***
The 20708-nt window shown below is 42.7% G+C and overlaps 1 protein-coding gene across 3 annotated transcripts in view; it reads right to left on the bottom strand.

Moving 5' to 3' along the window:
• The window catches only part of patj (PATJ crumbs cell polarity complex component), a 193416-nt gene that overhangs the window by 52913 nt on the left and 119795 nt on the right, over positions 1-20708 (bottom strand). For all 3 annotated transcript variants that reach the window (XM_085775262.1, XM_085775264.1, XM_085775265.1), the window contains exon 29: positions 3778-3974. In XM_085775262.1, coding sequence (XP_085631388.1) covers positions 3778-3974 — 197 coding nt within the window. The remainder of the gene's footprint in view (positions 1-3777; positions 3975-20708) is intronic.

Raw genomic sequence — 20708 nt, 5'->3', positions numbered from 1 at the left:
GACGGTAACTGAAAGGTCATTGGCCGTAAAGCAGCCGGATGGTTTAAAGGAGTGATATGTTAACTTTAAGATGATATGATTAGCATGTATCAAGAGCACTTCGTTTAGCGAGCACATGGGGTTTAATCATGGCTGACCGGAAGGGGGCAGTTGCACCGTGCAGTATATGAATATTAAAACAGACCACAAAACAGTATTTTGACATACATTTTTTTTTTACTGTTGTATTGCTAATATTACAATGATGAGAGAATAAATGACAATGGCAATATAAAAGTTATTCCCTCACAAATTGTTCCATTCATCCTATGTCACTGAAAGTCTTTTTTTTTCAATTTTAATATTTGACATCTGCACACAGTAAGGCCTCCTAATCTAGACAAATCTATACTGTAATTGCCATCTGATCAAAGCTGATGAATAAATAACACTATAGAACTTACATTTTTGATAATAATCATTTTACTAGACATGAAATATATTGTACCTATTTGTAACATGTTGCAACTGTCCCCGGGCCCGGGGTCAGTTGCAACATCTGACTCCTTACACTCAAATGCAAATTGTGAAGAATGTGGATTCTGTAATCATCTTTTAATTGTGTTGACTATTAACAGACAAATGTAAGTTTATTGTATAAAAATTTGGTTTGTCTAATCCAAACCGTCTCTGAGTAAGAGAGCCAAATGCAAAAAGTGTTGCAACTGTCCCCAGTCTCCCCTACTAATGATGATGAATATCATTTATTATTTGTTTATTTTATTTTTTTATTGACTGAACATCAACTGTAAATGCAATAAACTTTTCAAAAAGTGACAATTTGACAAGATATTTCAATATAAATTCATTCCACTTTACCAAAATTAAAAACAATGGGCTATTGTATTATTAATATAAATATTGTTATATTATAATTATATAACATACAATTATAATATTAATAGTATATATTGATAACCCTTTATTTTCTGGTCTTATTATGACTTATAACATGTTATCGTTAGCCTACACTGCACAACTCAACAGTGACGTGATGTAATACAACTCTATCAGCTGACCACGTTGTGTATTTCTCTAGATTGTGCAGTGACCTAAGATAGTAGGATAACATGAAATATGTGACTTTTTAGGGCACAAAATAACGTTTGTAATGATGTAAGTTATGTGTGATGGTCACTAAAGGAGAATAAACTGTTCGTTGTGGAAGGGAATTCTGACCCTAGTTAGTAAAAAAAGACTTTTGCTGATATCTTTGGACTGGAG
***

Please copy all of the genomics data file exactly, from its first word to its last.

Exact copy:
The 20708-nt window shown below is 42.7% G+C and overlaps 1 protein-coding gene across 3 annotated transcripts in view; it reads right to left on the bottom strand.

Moving 5' to 3' along the window:
• The window catches only part of patj (PATJ crumbs cell polarity complex component), a 193416-nt gene that overhangs the window by 52913 nt on the left and 119795 nt on the right, over positions 1-20708 (bottom strand). For all 3 annotated transcript variants that reach the window (XM_085775262.1, XM_085775264.1, XM_085775265.1), the window contains exon 29: positions 3778-3974. In XM_085775262.1, coding sequence (XP_085631388.1) covers positions 3778-3974 — 197 coding nt within the window. The remainder of the gene's footprint in view (positions 1-3777; positions 3975-20708) is intronic.

Raw genomic sequence — 20708 nt, 5'->3', positions numbered from 1 at the left:
GACGGTAACTGAAAGGTCATTGGCCGTAAAGCAGCCGGATGGTTTAAAGGAGTGATATGTTAACTTTAAGATGATATGATTAGCATGTATCAAGAGCACTTCGTTTAGCGAGCACATGGGGTTTAATCATGGCTGACCGGAAGGGGGCAGTTGCACCGTGCAGTATATGAATATTAAAACAGACCACAAAACAGTATTTTGACATACATTTTTTTTTTACTGTTGTATTGCTAATATTACAATGATGAGAGAATAAATGACAATGGCAATATAAAAGTTATTCCCTCACAAATTGTTCCATTCATCCTATGTCACTGAAAGTCTTTTTTTTTCAATTTTAATATTTGACATCTGCACACAGTAAGGCCTCCTAATCTAGACAAATCTATACTGTAATTGCCATCTGATCAAAGCTGATGAATAAATAACACTATAGAACTTACATTTTTGATAATAATCATTTTACTAGACATGAAATATATTGTACCTATTTGTAACATGTTGCAACTGTCCCCGGGCCCGGGGTCAGTTGCAACATCTGACTCCTTACACTCAAATGCAAATTGTGAAGAATGTGGATTCTGTAATCATCTTTTAATTGTGTTGACTATTAACAGACAAATGTAAGTTTATTGTATAAAAATTTGGTTTGTCTAATCCAAACCGTCTCTGAGTAAGAGAGCCAAATGCAAAAAGTGTTGCAACTGTCCCCAGTCTCCCCTACTAATGATGATGAATATCATTTATTATTTGTTTATTTTATTTTTTTATTGACTGAACATCAACTGTAAATGCAATAAACTTTTCAAAAAGTGACAATTTGACAAGATATTTCAATATAAATTCATTCCACTTTACCAAAATTAAAAACAATGGGCTATTGTATTATTAATATAAATATTGTTATATTATAATTATATAACATACAATTATAATATTAATAGTATATATTGATAACCCTTTATTTTCTGGTCTTATTATGACTTATAACATGTTATCGTTAGCCTACACTGCACAACTCAACAGTGACGTGATGTAATACAACTCTATCAGCTGACCACGTTGTGTATTTCTCTAGATTGTGCAGTGACCTAAGATAGTAGGATAACATGAAATATGTGACTTTTTAGGGCACAAAATAACGTTTGTAATGATGTAAGTTATGTGTGATGGTCACTAAAGGAGAATAAACTGTTCGTTGTGGAAGGGAATTCTGACCCTAGTTAGTAAAAAAAGACTTTTGCTGATATCTTTGGACTGGAG